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Bound For Hell
By Esther G Spurrill
Saturday, February 23, 2002
It was the most terrifying moment of my life. I had just entered the intersection--at 90 k's--on a green light, when this car appeared in front of me. Apparently, the driver had run a red light. I tried to stop, slammed on the brakes, closed my eyes, and prayed for the first time in my life. I really didn't know how to pray; all that came out was, "Oh God, oh God, oh God, oh God . . ."
Then came the crash. It was awful. My car's front end hit the right side of the other car, and it flipped up onto my hood and came at my windshield. It was red; I remember that quite clearly. Then it hit the windshield and I couldn't see anything else. Everything just went dark; not black really, just dark.
Just before it went dark, it felt like my whole body was being crushed and cut to pieces. It hurt so bad, I'm sure I screamed; but I didn't hear the scream. All I could hear was rending metal and glass shattering. After it went dark, I couldn't feel or hear anything. It was as if my whole body was numb and I was deaf.
It seemed like an eternity that I just floated in nothingness, without sight, without feeling. Then I heard voices around me, and I was moving. I managed to open my eyes, and there were EMT's all around me. I guess I needed EMT's. Then the pain returned, and I drifted away again.
This time I went somewhere else. I'm not sure exactly how to describe it, except that it bore no resemblance to the "light at the end of the tunnel" visions you always hear about. There was no tunnel, no light--except for the glare from the fire. It was actually more of an inferno than a fire, blazing below me in this impossibly huge pit.
By now, I was really scared. I didn't know where I was or what was happening to me. The heat from the fire was starting to get to me, too, and I was sweating like nobody's business. But then I saw that there were people in the pit--in the fire--and I could hear them screaming. Horrified, I tried to turn away, and couldn't. Then, I saw my brother Jerry who had died five years ago from a drug overdose. Below me, among the roaring flames, he was fighting his way towards me. His skin was blackened and charred, his eyes tearing from the awful smoke. Looking up at me, he cried in anguish, "Go back, Carl! Go back! Don't come here; it's horrible here!"
Terrified and revolted, I begged him, "What is this place?"
He looked at me, tormented, and replied, "Don't you know? This is Hell, Carl! This is Hell!" His anguished eyes pleaded with me. "You're not really here yet, Carl! Go back while you still can! Once you're here, there's no way out!"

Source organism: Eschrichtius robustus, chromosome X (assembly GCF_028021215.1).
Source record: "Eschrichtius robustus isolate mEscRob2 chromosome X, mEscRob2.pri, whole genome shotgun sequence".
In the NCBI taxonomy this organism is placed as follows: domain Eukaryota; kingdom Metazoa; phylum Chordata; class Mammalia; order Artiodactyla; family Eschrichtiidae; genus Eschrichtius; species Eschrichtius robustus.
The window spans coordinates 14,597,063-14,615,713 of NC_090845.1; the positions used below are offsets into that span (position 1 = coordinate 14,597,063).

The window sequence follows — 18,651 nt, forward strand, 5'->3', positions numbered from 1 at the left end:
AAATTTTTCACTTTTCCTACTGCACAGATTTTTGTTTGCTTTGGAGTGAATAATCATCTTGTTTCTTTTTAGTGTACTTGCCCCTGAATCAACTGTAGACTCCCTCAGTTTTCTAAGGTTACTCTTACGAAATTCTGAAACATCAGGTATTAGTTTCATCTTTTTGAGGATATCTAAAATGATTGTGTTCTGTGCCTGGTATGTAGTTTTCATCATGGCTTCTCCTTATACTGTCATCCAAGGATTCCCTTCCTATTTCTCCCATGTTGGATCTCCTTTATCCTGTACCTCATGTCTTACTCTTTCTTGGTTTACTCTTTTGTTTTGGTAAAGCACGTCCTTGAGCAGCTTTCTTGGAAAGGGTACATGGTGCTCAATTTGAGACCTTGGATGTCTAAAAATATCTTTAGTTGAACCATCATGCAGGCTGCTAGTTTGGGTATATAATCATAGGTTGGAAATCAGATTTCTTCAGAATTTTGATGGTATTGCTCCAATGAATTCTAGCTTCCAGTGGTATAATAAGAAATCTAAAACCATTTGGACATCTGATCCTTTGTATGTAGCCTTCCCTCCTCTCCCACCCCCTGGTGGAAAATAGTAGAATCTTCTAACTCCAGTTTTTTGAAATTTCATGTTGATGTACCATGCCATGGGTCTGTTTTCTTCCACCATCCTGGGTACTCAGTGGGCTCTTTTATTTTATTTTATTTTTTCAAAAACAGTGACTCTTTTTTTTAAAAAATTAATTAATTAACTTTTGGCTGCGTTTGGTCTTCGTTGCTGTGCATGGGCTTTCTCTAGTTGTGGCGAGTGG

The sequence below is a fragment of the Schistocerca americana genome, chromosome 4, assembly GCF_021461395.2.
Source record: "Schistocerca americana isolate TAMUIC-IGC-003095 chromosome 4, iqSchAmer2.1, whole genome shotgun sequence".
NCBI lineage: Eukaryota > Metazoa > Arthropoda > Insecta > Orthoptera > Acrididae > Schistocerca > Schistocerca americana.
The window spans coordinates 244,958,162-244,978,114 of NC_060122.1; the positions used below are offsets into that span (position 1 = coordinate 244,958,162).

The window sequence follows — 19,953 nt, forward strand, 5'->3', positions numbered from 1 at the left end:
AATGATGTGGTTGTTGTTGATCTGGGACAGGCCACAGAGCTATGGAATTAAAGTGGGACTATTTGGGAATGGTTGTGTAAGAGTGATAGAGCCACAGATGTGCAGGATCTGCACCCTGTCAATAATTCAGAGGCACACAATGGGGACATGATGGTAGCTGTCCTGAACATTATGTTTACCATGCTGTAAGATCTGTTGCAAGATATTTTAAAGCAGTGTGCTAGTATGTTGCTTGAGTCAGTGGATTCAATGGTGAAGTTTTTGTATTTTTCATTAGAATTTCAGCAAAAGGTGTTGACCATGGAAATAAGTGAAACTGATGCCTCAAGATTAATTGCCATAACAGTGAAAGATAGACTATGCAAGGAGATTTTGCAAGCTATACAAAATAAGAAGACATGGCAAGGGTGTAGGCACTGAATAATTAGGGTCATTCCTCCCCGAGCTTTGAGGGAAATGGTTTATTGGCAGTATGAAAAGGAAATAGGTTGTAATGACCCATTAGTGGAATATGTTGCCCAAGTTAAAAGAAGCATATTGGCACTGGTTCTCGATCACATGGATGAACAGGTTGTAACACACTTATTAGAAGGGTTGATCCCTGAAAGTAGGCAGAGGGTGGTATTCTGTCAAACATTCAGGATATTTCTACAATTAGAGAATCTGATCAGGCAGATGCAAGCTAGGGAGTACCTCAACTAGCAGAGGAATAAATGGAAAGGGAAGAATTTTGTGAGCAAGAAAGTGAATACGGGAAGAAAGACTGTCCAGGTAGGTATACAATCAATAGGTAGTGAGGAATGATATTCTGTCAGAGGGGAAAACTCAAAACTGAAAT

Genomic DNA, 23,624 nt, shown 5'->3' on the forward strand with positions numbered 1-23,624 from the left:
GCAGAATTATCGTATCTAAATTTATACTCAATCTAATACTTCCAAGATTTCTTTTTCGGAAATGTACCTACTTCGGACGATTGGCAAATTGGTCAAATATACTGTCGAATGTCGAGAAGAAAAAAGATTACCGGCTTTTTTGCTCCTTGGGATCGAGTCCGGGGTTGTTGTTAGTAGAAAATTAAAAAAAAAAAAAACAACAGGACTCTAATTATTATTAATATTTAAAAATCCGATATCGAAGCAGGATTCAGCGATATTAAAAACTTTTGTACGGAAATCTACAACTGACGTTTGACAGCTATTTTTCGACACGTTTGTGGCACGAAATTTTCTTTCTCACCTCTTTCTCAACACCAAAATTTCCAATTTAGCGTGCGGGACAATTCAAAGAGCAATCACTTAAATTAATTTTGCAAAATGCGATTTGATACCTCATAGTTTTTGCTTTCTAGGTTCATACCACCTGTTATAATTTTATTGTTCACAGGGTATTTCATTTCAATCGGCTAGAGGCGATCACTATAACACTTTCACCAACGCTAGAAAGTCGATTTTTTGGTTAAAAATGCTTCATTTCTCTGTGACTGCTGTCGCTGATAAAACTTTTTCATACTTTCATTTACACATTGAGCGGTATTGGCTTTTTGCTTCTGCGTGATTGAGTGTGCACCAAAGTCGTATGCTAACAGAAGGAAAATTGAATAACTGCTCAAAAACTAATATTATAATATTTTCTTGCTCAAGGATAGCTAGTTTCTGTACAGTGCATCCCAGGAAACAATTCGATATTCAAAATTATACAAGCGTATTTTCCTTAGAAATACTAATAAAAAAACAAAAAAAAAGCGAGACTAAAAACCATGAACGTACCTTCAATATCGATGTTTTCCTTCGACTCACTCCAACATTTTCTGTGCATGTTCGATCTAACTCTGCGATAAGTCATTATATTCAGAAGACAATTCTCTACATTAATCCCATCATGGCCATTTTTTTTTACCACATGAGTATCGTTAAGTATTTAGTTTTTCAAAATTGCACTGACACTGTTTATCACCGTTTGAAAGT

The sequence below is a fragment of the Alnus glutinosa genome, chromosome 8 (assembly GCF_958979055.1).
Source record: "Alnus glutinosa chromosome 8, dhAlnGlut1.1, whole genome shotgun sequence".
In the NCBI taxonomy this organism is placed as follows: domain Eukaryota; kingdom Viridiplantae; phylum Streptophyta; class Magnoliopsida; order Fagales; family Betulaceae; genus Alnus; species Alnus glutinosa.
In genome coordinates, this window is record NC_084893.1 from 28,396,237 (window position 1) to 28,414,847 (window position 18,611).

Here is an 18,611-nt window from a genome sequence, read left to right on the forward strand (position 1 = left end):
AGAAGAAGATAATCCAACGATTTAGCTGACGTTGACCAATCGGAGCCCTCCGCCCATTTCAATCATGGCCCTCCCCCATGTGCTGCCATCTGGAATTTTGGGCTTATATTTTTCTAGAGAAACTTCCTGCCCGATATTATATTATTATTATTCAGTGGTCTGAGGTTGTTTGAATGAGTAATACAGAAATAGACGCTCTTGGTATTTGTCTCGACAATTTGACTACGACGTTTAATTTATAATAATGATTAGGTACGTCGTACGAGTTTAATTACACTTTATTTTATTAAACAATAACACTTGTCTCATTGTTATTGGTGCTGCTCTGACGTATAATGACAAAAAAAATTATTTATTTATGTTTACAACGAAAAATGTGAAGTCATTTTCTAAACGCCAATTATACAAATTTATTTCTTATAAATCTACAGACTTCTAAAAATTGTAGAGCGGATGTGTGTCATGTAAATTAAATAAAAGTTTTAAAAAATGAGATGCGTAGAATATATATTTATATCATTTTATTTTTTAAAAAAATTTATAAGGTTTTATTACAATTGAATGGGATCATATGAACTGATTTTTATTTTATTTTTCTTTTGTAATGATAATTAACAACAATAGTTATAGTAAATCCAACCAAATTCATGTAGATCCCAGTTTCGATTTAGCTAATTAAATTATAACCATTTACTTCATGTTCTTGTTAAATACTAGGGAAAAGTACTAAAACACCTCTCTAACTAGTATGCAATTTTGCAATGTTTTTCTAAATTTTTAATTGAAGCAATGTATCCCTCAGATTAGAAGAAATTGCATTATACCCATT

No way out, no way out, no way out. His words echoed in my soul. I had to leave, get out, go back. But how? How could I get away from this terrible place? I wished with everything in me that I would wake up, that I would be alive.
It seemed to work. I opened my eyes in the ambulance. The EMT's were working frantically, trying to keep me alive. But somehow I knew that nothing they did would help; if I was to stay out of Hell, it was up to me to do it. The pain was back now that I was awake, wracking my body with agony, almost causing me to lose my grip on reality and slip away again. I fought it with everything in me.
I had never believed in God or the devil or Hell. Such things were fantasies of the weak-minded. Even as a child, I had never gone to Sunday School or church. My parents were very modern; religion had no place in our lives.
My brother and I had often laughed together over the Christians we met. We couldn't believe anybody could actually believe in that stuff. Now, though, Jerry was in Hell, and I was about to become his next-door neighbour.
The darkness was there with me, just beyond my consciousness, waiting. All I had to do was relax just a bit, and it would have me. No! I wouldn't! I wouldn't die!
But I was so tired. I couldn't keep fighting. My control began to slip and the darkness rushed in to consume me. The fiery inferno opened once more beneath me and the heat came up from it to strike me like a hammer. Hellish heat. Um, bad choice of words.
I was moving now, descending toward the pit. The heat was getting greater and greater as I approached the fire. I knew I was dying, and going to Hell. "No!" I screamed. "No!" But nothing happened. I fell, faster and faster, the hungry tongues of flame licking up toward my body. Then, I remembered something I'd heard once. A preacher on TV had said, "If you're in trouble, just call on His Name. Just say, 'Jesus!' and He'll be right there beside you." I'd laughed then, but I wasn't laughing now.
There was no time for long, flowery prayers. The flames of Hell were licking at my toes. In seconds, I'd be within them, lost forever. I screamed, "Jesus!" and the flames actually shrank back. Encouraged, I screamed, "Jesus!" again and I stopped falling. Suddenly, I believed everything those crazy Christians had tried to tell me. I began sobbing, tears just pouring down my cheeks. "Jesus," I gasped between sobs, "please save me."
Just like that, the fire and the heat and the burning people were all gone. I was standing on nothing, in nothing. But I was at peace. Then, Jesus was there, standing in front of me. He didn't look anything like the pictures of Him; He looked like God. Please don't ask me what God looks like. I can't explain it, but I just looked at Him and knew He was God, I was seeing God.
He smiled. Jesus smiled at me! He put His arms around me and hugged me close. Then He told me I had to go back. I didn't want to--I wanted to stay with Him forever--but He told me He had a job for me on earth.
I woke up in a hospital bed. My recovery was fast, so fast I amazed the doctors. Then I started telling my story and people listened and came to know Jesus too. I'm a preacher now!